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LATEST NEWS

MICHAEL TYSON SENTENCED FOR SEXUALLY ABUSING A CHILD

July 13, 2018

On Thursday, July 12, 2018, MICHAEL S. TYSON, d/o/b 11-14-1975, of Hollister, was sentenced to twenty (20) years in prison in the Circuit Court of Taney County, Missouri, for one count of statutory sodomy in the first degree, one count of statutory rape in the first degree, eight (8) counts of sexual exploitation of a minor child, and one count of possession of child pornography, consecutive to a federal sentence. In April of this year, Tyson appeared in custody before Christian County Circuit Judge Jennifer Growcock and admitted to having sexual intercourse and committing acts of sodomy on a minor child. On Thursday, Judge Growcock heard sentencing arguments from Tyson’s attorney and from Assistant Prosecuting Attorney Shana Mora, of the Taney County Prosecutor’s Office, before she ordered Tyson to serve his prison sentence for the State of Missouri consecutive to his current federal sentence of thirty (30) years.

On April 7, 2015, officers from the Hollister Police Department responded to Cox Hospital in reference to a report of a past child molestation. The responding officer made contact with the mother of the child who advised the officer that her child had disclosed that Tyson, the mother’s boyfriend, had been hurting the child. The mother further discovered that Tyson had also been sexually abusing the child. A few days later the child was interviewed at the Lakes Area Child Advocacy Center. During that interview, the child disclosed that Tyson had engaged in several acts of sodomy and rape. The child also disclosed that Tyson recorded some of these incidents on his phone.

On April 10, 2015, based on the disclosures of the child, officers from the Hollister Police Department executed a search warrant at Tyson’s residence. During the search of the residence, officers found an abundance of sex toys and several electronic devices. Detective Sanders of the Hollister Police Department sent those electronic devices to MOCIC (Mid-States Organized Crime Information Center) for review. Analysts at MOCIC later advised Detective Sanders that several images and videos of child pornography were found on Tyson’s electronic devices.

“I could not be more proud of how Ms. Mora represented this office in sentencing, and how she represented the citizens of Taney County throughout the course of handling this case,” said Taney County Prosecutor Jeff Merrell. “We were not about to budge on the fact that Mr. Tyson should have to serve consecutive prison time, on top of his federal prison sentence. The victims deserve whatever peace-of-mind might come from knowing their abuser is staying in custody for as long as possible.”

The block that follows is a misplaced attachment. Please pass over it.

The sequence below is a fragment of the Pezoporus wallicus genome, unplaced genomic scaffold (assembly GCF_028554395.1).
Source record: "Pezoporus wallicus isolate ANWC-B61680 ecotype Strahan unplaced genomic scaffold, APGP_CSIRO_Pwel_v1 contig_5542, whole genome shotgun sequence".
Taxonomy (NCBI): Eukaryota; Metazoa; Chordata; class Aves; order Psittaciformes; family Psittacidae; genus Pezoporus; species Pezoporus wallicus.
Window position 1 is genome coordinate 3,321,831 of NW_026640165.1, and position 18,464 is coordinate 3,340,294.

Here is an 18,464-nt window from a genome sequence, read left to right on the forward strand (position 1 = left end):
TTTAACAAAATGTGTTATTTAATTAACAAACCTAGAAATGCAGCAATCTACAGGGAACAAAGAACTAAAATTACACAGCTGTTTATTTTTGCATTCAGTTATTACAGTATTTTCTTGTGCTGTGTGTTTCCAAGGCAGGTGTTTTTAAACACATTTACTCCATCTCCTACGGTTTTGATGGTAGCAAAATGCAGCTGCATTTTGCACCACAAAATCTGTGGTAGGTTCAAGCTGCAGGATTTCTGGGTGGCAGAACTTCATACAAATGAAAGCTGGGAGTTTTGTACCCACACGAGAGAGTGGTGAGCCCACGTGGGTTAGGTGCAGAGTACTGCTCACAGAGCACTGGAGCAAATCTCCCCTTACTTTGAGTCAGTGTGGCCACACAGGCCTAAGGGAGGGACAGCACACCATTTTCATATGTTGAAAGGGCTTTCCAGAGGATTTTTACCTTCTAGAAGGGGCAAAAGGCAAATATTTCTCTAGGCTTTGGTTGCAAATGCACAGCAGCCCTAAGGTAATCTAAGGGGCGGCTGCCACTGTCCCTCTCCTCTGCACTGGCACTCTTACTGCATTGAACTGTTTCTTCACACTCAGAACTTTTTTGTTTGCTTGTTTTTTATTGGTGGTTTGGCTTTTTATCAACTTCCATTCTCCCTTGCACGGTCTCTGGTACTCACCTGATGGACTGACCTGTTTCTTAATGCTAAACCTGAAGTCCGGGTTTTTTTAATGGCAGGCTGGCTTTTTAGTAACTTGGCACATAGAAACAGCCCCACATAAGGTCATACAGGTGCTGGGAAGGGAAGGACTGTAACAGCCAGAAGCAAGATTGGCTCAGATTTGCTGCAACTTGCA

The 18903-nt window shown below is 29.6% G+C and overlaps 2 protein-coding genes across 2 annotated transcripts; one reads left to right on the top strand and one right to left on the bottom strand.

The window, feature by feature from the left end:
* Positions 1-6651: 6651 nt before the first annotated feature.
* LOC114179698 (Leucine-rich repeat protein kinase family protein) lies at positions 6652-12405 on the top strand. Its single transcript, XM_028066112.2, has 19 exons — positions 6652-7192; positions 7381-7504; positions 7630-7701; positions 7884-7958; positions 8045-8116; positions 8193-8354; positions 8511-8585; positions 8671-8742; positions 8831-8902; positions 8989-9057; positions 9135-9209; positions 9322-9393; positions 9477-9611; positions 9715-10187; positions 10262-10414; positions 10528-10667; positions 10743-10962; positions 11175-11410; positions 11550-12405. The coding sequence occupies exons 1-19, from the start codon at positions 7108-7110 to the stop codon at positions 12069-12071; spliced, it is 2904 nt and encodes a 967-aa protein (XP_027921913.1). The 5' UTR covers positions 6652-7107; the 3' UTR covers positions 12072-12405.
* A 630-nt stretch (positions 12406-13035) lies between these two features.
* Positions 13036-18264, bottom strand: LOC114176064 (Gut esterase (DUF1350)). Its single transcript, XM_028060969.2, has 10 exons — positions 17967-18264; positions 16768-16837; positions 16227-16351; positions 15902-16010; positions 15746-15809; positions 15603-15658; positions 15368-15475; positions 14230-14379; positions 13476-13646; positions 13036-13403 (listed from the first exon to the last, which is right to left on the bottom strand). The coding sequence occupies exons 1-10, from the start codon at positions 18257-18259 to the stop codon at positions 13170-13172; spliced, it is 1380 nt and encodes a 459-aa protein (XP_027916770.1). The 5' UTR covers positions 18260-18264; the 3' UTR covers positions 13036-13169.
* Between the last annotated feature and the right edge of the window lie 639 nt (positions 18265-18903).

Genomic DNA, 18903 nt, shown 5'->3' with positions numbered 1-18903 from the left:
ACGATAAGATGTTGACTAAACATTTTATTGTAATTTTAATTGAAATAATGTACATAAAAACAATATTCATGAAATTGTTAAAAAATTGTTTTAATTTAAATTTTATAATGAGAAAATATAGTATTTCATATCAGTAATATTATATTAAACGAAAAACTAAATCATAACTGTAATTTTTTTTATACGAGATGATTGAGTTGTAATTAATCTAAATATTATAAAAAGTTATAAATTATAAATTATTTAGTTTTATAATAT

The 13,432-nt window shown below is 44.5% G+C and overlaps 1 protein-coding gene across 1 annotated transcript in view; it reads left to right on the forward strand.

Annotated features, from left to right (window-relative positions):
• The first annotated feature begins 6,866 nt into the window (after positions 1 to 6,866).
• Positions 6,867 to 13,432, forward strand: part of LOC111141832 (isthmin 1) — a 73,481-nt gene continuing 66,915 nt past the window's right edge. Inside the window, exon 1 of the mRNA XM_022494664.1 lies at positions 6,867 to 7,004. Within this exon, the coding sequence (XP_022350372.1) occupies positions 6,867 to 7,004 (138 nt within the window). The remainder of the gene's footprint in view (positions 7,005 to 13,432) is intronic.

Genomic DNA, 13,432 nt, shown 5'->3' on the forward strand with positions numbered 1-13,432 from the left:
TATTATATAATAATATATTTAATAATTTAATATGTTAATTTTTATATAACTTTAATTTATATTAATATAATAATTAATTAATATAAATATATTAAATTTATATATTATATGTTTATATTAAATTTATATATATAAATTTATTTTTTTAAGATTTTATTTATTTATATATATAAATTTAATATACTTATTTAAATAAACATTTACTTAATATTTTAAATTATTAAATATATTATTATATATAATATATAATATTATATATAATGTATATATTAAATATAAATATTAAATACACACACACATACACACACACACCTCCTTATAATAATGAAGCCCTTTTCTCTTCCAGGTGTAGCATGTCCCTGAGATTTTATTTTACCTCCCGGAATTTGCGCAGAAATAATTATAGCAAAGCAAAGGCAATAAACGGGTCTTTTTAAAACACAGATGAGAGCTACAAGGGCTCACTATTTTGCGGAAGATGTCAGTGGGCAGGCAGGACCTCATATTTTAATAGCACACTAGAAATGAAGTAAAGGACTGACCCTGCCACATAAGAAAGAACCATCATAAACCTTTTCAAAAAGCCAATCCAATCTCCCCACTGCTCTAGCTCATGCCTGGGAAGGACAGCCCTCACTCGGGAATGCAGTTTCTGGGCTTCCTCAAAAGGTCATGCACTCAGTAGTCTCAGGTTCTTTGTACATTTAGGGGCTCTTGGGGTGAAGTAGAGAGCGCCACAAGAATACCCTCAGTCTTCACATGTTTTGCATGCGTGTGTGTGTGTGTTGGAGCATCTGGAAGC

Topics: News, Press Releases |

EPPS PLEADS GUILTY WITHOUT PLEA AGREEMENT

June 22, 2018

On Friday morning, June 22, 2018, TIFFANY LEANN EPPS, d/o/b 11-29-1984, of Branson, entered a guilty plea without an agreement to the class C felony of possession of a controlled substance with intent to distribute, the class D felony of possession of a controlled substance, and the class E felony of driving while license revoked. Epps was set for a bench trial before the Honorable Tony W. Williams today and entered her plea before the trial could begin. Judge Williams set Epps’ sentencing for September 11, 2018.

The plea stemmed from a drug investigation conducted by the Missouri State Highway Patrol on February 7, 2017. Troopers had reliable information that drugs were being kept and sold at a house occupied by Epps in the Branson area. Epps was seen leaving the residence and was stopped for a separate traffic violation when it was discovered her license was revoked. Epps was arrested and found in possession of half a gram of methamphetamine. Troopers subsequently acquired a search warrant for her home and found over 60 grams of methamphetamine along with scales and baggies inside the residence.

A class C felony carries a range of punishment between three (3) and ten (10) years in the Missouri Department of Corrections, plus possible fines. Possession of a controlled substance carries between two (2) and seven (7) years in the Missouri Department of Corrections, and driving while revoked carries a maximum of four (4) years in the Department of Corrections.

Topics: News |

DAISY MARKS GUILTY OF INVOLUNTARY MANSLAUGHTER AND ASSAULT IN THE SECOND DEGREE

June 21, 2018

Taney County Prosecuting Attorney Jeffrey M. Merrell announced today that DAISY M. MARKS (DOB: 2/26/1988) of Branson, Missouri, was found guilty of the felonies of involuntary manslaughter in the first degree and assault in the second degree. Circuit Judge Tony W. Williams announced the verdict today, after considering evidence presented earlier this year in a two-day bench trial by Assistant Prosecuting Attorney Thomas Kondro. Formal sentencing is scheduled for September 18, 2018.

At trial, the evidence presented by the prosecution showed that Marks recklessly caused a fatal car crash on March 20, 2016, while driving approximately 35 miles per hour over the speed limit on a city street in Branson. As a result of the crash, a three year-old girl died. Her grandmother was left with permanent and serious injuries.